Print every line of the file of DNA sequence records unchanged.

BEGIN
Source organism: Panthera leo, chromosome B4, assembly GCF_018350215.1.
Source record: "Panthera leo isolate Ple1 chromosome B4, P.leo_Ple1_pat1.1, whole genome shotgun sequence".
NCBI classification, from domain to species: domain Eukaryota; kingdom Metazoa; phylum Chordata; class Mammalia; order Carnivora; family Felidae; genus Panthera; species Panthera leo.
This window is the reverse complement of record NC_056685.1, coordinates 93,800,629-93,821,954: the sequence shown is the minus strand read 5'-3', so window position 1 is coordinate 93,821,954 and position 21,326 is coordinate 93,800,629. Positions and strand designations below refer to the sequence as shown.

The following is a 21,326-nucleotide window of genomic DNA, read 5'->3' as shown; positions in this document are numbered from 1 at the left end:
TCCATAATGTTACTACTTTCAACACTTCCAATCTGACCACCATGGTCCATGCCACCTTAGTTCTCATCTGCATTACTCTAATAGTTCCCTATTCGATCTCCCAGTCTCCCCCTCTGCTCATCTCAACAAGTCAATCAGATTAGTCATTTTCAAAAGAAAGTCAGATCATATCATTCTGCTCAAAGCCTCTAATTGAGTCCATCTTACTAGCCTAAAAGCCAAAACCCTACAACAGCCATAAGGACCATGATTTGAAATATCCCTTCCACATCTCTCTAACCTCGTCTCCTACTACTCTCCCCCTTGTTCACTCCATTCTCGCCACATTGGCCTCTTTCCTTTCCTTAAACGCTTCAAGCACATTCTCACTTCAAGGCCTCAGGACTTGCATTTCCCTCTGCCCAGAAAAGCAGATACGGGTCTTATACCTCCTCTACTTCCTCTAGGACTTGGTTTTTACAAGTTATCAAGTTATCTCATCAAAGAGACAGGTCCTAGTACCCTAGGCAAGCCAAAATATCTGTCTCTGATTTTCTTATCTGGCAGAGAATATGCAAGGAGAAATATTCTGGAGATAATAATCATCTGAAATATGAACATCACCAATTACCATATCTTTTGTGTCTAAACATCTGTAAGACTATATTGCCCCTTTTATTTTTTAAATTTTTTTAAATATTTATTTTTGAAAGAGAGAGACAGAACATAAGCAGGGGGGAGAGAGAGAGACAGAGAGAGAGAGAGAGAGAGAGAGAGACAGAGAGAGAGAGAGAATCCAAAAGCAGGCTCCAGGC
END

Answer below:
Source organism: Panthera leo, chromosome B4, assembly GCF_018350215.1.
Source record: "Panthera leo isolate Ple1 chromosome B4, P.leo_Ple1_pat1.1, whole genome shotgun sequence".
NCBI classification, from domain to species: domain Eukaryota; kingdom Metazoa; phylum Chordata; class Mammalia; order Carnivora; family Felidae; genus Panthera; species Panthera leo.
This window is the reverse complement of record NC_056685.1, coordinates 93,800,629-93,821,954: the sequence shown is the minus strand read 5'-3', so window position 1 is coordinate 93,821,954 and position 21,326 is coordinate 93,800,629. Positions and strand designations below refer to the sequence as shown.

The following is a 21,326-nucleotide window of genomic DNA, read 5'->3' as shown; positions in this document are numbered from 1 at the left end:
TCCATAATGTTACTACTTTCAACACTTCCAATCTGACCACCATGGTCCATGCCACCTTAGTTCTCATCTGCATTACTCTAATAGTTCCCTATTCGATCTCCCAGTCTCCCCCTCTGCTCATCTCAACAAGTCAATCAGATTAGTCATTTTCAAAAGAAAGTCAGATCATATCATTCTGCTCAAAGCCTCTAATTGAGTCCATCTTACTAGCCTAAAAGCCAAAACCCTACAACAGCCATAAGGACCATGATTTGAAATATCCCTTCCACATCTCTCTAACCTCGTCTCCTACTACTCTCCCCCTTGTTCACTCCATTCTCGCCACATTGGCCTCTTTCCTTTCCTTAAACGCTTCAAGCACATTCTCACTTCAAGGCCTCAGGACTTGCATTTCCCTCTGCCCAGAAAAGCAGATACGGGTCTTATACCTCCTCTACTTCCTCTAGGACTTGGTTTTTACAAGTTATCAAGTTATCTCATCAAAGAGACAGGTCCTAGTACCCTAGGCAAGCCAAAATATCTGTCTCTGATTTTCTTATCTGGCAGAGAATATGCAAGGAGAAATATTCTGGAGATAATAATCATCTGAAATATGAACATCACCAATTACCATATCTTTTGTGTCTAAACATCTGTAAGACTATATTGCCCCTTTTATTTTTTAAATTTTTTTAAATATTTATTTTTGAAAGAGAGAGACAGAACATAAGCAGGGGGGAGAGAGAGAGACAGAGAGAGAGAGAGAGAGAGAGAGAGACAGAGAGAGAGAGAGAATCCAAAAGCAGGCTCCAGGC